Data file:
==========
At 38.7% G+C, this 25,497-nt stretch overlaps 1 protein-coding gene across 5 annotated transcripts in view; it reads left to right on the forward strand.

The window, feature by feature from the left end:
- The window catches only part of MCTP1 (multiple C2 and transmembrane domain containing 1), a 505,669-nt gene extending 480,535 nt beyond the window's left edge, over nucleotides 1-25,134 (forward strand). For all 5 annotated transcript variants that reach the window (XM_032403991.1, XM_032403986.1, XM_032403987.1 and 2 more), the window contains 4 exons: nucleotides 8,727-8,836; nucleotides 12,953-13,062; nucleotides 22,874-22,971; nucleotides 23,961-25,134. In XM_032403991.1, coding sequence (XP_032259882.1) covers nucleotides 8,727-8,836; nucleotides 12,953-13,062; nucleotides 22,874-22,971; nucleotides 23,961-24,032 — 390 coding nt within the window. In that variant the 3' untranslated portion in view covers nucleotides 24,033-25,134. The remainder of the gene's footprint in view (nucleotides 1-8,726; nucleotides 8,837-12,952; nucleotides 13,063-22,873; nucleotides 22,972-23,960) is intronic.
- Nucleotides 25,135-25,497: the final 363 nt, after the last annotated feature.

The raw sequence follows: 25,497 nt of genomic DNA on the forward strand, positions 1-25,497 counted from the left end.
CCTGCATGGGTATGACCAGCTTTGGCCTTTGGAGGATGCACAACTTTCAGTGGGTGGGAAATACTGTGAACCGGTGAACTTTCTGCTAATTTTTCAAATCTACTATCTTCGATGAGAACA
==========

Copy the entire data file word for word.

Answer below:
At 38.7% G+C, this 25,497-nt stretch overlaps 1 protein-coding gene across 5 annotated transcripts in view; it reads left to right on the forward strand.

The window, feature by feature from the left end:
- The window catches only part of MCTP1 (multiple C2 and transmembrane domain containing 1), a 505,669-nt gene extending 480,535 nt beyond the window's left edge, over nucleotides 1-25,134 (forward strand). For all 5 annotated transcript variants that reach the window (XM_032403991.1, XM_032403986.1, XM_032403987.1 and 2 more), the window contains 4 exons: nucleotides 8,727-8,836; nucleotides 12,953-13,062; nucleotides 22,874-22,971; nucleotides 23,961-25,134. In XM_032403991.1, coding sequence (XP_032259882.1) covers nucleotides 8,727-8,836; nucleotides 12,953-13,062; nucleotides 22,874-22,971; nucleotides 23,961-24,032 — 390 coding nt within the window. In that variant the 3' untranslated portion in view covers nucleotides 24,033-25,134. The remainder of the gene's footprint in view (nucleotides 1-8,726; nucleotides 8,837-12,952; nucleotides 13,063-22,873; nucleotides 22,972-23,960) is intronic.
- Nucleotides 25,135-25,497: the final 363 nt, after the last annotated feature.

The raw sequence follows: 25,497 nt of genomic DNA on the forward strand, positions 1-25,497 counted from the left end.
CCTGCATGGGTATGACCAGCTTTGGCCTTTGGAGGATGCACAACTTTCAGTGGGTGGGAAATACTGTGAACCGGTGAACTTTCTGCTAATTTTTCAAATCTACTATCTTCGATGAGAACA